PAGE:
Aaron Douglas, who earned a bachelor's degree in fine arts in 1922, was pre-eminent among his colleagues of the Harlem Renaissance. He was creator and first president of the Harlem Artists Guild. His illustrations from the 1925 groundbreaking literary work The New Negro, by Dr. Alain Locke, and the 1927 publication God's Trombones, a compilation of sermons in verse by James Weldon Johnson, are included in this exhibition.
Charles Alston's illustrious career spanned 50 years as an educator, illustrator, muralist, sculptor and painter. He earned bachelor and master degrees in fine art from Columbia University. He was the first African-American supervisor of the Works Progress Administration, directing New York's Federal Art Project and painting the mural for New York City's Harlem Hospital. His canvases Family, 1950, and Blues Singer #4, 1955, as well as an untitled work of abstraction, are included in the Worcester Art Museum exhibition, representing the diversity of his work.
Lois Mailou Jones and Richmond Barthé were two of the earliest African-American artists to describe their work as influenced by African art. Jones' Les Fetiches, 1938, included in the exhibition, is one of the earliest depictions of African masks in African-American art. Barthe sculpted busts of African-American subjects in stone and bronze, which had never been done before. His bronze sculptures Feral Benga, 1935, and Stevedore, 1937, are on display in The Harlem Renaissance and Its Legacy.
Jacob Lawrence was most famous for his narrative series of paintings depicting African-American historical figures and topics, including the Harriet Tubman Series and The Migration Series. Using Cubist and Expressionist styles, Lawrence also painted scenes from everyday life. The Checker Players, 1947, Life, Death, and the Resurrection, 1955, and They Live in Fire Traps, 1943 are among his works in the Worcester Art Museum exhibition.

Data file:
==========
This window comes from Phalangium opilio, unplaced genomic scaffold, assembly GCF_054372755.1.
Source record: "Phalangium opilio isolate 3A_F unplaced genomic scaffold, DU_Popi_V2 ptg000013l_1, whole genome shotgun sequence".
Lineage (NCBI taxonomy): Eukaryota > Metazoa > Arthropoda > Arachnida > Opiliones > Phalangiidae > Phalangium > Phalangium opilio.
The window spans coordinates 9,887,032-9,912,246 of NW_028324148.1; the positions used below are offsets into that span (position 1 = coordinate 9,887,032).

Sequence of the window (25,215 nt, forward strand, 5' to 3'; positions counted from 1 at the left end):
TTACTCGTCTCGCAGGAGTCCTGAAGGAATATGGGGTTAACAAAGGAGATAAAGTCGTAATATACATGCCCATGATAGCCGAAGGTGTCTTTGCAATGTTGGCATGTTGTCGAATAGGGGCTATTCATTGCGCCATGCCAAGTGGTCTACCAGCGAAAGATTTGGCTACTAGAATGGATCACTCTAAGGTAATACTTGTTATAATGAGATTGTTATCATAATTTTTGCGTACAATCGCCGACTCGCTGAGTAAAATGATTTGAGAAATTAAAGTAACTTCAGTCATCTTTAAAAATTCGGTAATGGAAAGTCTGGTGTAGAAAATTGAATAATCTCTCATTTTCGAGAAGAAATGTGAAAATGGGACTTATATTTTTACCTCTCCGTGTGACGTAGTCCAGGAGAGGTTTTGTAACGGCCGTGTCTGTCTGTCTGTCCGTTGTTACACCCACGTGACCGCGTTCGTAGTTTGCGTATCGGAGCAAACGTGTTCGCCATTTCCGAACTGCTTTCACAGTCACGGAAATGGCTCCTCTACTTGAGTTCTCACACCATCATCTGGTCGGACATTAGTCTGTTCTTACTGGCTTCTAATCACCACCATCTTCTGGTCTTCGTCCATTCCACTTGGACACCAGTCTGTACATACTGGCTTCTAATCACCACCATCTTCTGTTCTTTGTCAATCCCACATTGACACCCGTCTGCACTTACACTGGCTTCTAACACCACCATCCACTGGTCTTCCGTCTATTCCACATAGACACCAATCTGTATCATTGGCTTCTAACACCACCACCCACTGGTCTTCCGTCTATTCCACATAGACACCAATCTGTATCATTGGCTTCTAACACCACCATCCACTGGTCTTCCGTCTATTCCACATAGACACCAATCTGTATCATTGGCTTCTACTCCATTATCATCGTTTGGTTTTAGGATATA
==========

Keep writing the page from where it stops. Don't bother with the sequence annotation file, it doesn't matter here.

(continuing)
The Harlem Renaissance movement suffered with the stock market crash of 1929 and the nation's fall into the Great Depression. However, African-American artists did not lose ground. Franklin D. Roosevelt's Works Progress Administration, implemented in 1935, provided a less restrictive environment for the artists to address human and social conditions, politics, and injustice in their work. They experimented more freely with mixed media, abstract art, cubism and social realism. At the same time, artists of the WPA united to form the Harlem Artists Guild, which became a model for community art centers around the country providing both studio and exhibition space. In the 1940s, commercial galleries began to support African-American artists and scholarly fellowships were extended. Responding to the Civil Rights Movement, some artists focused on current events in their painting and photography. African-American artists also delved into formal, mixed media abstraction. Support for these artists surged. Galleries opened exclusively for the exhibition of works by African-American artists, and historically African-American colleges and universities established art departments. In 1971, the Whitney Museum in New York presented an exhibition entitled Contemporary Black Artists, opening the door for exhibitions of African-American art at other major museums.